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" It is the great privilege of poverty to be happy unenvied, to be healthful without physic, and secure without a guard ; to obtain from the bounty of nature what the great and wealthy are compelled to procure by the help of artists and attendants, of flatterers... "
Harrison's British Classicks - Page 450
1785
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The Rambler [by S. Johnson and others]., Volume 8

1752 - 196 pages
...at once difabled and adorned; as lufcious poifons, which may for a time pleafe the palate, but foon betray their malignity by languor and by pain. It...poverty to be happy unenvied, to be healthful without phyfic, and fecure without a guard; to obtain from the bounty of nature, what the great and wealthy...
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The Magazine of Magazines: Compiled from Original Pieces, with ..., Volume 12

1756 - 596 pages
...jilcafe the 1 in One tenle. U received in :mo- nalarp. hnr fonri berrnv their mallenipalatc, but foon betray their malignity by languor and by pain. It is the great privilege of poverty to be happy unenviud, to be healthful one feafe, U received in ther. If this ambiguity (bmetimes cmMmlles the moll...
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The Beauties of Johnson: Consisting of Maxims and Observations ..., Volume 1

Samuel Johnson - Maxims - 1782 - 482 pages
...by temporary expedients, and every day is loft in contriving for to-morrow, P. of Abiflinia, p. i5i. It is the great privilege of poverty to be happy unenvied, to be healthful without phyfic, and and feoure without a guard. To obtain from the bounty of nature what the great and wealthyare...
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The Works of Samuel Johnson, LL. D.: The Rambler

Samuel Johnson, John Hawkins - English literature - 1787 - 422 pages
...at once difabled and adorned; as lufcious poiibns which may for a time pleafe the palate, but ioon betray their malignity by languor and by pain. It...without phyfick, and fecure without a guard ; to obtain fro:n the bounty of nature, what the great and wealthy are compelled to procure by the help of artifts...
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The American Preceptor: Being a New Selection of Lessons for Reading and ...

Caleb Bingham - Literature - 1801 - 234 pages
...endowed with the power of laughter, and perhaps he is the only one who deferves, to be laughed at. 17. It is the great privilege of poverty to be happy unenvied, to be healthful without phyfic, and fecure without a guard : to obtain from the bounty of nature, what the great and wealthy...
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The British essayists; with prefaces by A. Chalmers, Volume 22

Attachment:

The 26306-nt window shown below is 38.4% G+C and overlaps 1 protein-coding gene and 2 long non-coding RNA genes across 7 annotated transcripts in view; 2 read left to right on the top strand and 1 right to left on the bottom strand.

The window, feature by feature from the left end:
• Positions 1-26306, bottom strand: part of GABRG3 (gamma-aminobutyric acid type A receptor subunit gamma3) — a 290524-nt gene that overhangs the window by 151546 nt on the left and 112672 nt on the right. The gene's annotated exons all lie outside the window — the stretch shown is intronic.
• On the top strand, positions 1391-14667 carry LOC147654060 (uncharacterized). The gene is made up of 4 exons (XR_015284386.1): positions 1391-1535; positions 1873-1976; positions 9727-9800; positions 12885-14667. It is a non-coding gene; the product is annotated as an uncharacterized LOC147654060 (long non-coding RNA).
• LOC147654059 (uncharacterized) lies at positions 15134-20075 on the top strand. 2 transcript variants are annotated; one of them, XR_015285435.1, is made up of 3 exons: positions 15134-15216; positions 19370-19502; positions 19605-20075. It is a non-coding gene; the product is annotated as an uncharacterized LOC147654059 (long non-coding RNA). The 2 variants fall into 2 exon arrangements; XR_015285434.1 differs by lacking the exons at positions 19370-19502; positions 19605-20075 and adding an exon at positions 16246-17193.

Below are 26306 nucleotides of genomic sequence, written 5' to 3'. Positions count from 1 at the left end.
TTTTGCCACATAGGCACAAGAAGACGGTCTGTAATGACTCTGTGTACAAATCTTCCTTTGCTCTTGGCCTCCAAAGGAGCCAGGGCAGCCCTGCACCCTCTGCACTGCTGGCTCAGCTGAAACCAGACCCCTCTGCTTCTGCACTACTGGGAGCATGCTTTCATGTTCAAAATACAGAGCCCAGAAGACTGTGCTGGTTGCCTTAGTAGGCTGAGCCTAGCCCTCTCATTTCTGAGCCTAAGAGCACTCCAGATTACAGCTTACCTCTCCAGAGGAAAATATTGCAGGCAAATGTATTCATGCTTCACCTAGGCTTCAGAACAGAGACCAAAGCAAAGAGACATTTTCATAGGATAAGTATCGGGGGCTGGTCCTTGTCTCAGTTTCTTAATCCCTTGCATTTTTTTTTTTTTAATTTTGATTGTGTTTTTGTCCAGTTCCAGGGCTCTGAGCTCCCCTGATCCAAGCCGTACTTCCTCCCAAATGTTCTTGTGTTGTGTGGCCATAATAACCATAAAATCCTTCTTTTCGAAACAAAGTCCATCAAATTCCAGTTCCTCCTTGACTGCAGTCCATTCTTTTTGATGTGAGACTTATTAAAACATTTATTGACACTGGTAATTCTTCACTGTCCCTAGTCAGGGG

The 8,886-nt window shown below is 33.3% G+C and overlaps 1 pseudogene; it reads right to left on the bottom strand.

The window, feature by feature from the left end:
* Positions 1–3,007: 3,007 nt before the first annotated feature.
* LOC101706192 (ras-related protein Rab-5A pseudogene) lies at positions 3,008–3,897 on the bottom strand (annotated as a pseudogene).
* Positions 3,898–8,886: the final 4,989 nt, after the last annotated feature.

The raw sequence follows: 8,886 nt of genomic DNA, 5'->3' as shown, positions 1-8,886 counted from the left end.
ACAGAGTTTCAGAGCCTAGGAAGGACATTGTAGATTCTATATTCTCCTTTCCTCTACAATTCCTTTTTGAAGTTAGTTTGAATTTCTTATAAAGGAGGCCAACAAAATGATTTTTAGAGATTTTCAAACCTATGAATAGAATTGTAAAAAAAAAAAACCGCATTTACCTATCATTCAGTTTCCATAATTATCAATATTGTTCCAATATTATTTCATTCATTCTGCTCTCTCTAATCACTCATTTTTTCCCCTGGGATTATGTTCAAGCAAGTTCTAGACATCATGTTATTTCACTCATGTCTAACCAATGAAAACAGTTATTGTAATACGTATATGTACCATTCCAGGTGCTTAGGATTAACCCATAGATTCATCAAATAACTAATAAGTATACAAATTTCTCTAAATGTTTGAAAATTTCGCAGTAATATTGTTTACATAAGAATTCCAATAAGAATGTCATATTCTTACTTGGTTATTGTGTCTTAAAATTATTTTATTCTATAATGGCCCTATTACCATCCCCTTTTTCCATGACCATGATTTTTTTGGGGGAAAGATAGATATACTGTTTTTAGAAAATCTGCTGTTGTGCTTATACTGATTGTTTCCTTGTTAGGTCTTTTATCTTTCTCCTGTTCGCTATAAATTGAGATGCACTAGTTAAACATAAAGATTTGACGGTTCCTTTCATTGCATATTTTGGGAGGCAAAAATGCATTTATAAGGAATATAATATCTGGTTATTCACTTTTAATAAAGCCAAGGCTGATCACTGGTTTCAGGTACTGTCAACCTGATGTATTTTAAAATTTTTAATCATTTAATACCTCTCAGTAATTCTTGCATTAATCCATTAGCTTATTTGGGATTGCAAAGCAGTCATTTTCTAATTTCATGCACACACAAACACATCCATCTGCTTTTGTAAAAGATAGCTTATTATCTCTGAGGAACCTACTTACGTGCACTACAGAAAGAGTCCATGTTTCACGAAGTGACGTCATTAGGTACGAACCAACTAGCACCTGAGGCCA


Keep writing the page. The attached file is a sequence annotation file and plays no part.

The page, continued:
British essayists - 1802 - 266 pages
...is the greatprivilege of poverty to be happy unenvied, to be healthful without physick, and secure without a guard ; to obtain from the bounty of nature, what the great and wealthy are compelled \ i to procure by the help of artists and attendants, of flatterers and spies. But it will be found,...
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Select British Classics, Volume 8

English literature - 1803 - 268 pages
...at once disabled and adorned ; as luscious poisons which may for a time please the palate, but soon betray their malignity by languor and by pain. It...poverty to be happy unenvied, to be healthful without physic, and secure without a guard ; to obtain from the bounty of nature, what the great and wealthy...
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The Beauties of Samuel Johnson, LL.D.: Consisting of Maxims and Observations ...

Samuel Johnson - 1804 - 594 pages
...is the great privilege of poverty to he happy unenvied, to be healthful without physic, and secure without a guard. To obtain from the bounty of nature...and wealthy are compelled to procure by the help of artists, and the attendance of flatterers and spies. Rambler, vol. 4, p. 229. ' There are natural reasons...
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The Works of Samuel Johnson, LL.D.

Samuel Johnson - English literature - 1806 - 354 pages
...at once disabled and adorned ; as luscious poisons, which may for a time please the palate, but soon betray their malignity by languor and by pain. It...poverty to be happy unenvied, to be healthful without physick, and secure without a guard ; to obtain from the bounty of nature what the great and wealthy...
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The Rambler [by S. Johnson and others]., Volume 6

1806 - 420 pages
...at once difabled and adorned ; as lufcious poifons which may for a time pleafe the palate, but foon betray their malignity by languor and by pain. It...great privilege of poverty to be happy unenvied, to be heathful without phyfick, and fecure without a guard ; to obtain from the bounty of nature, what the...
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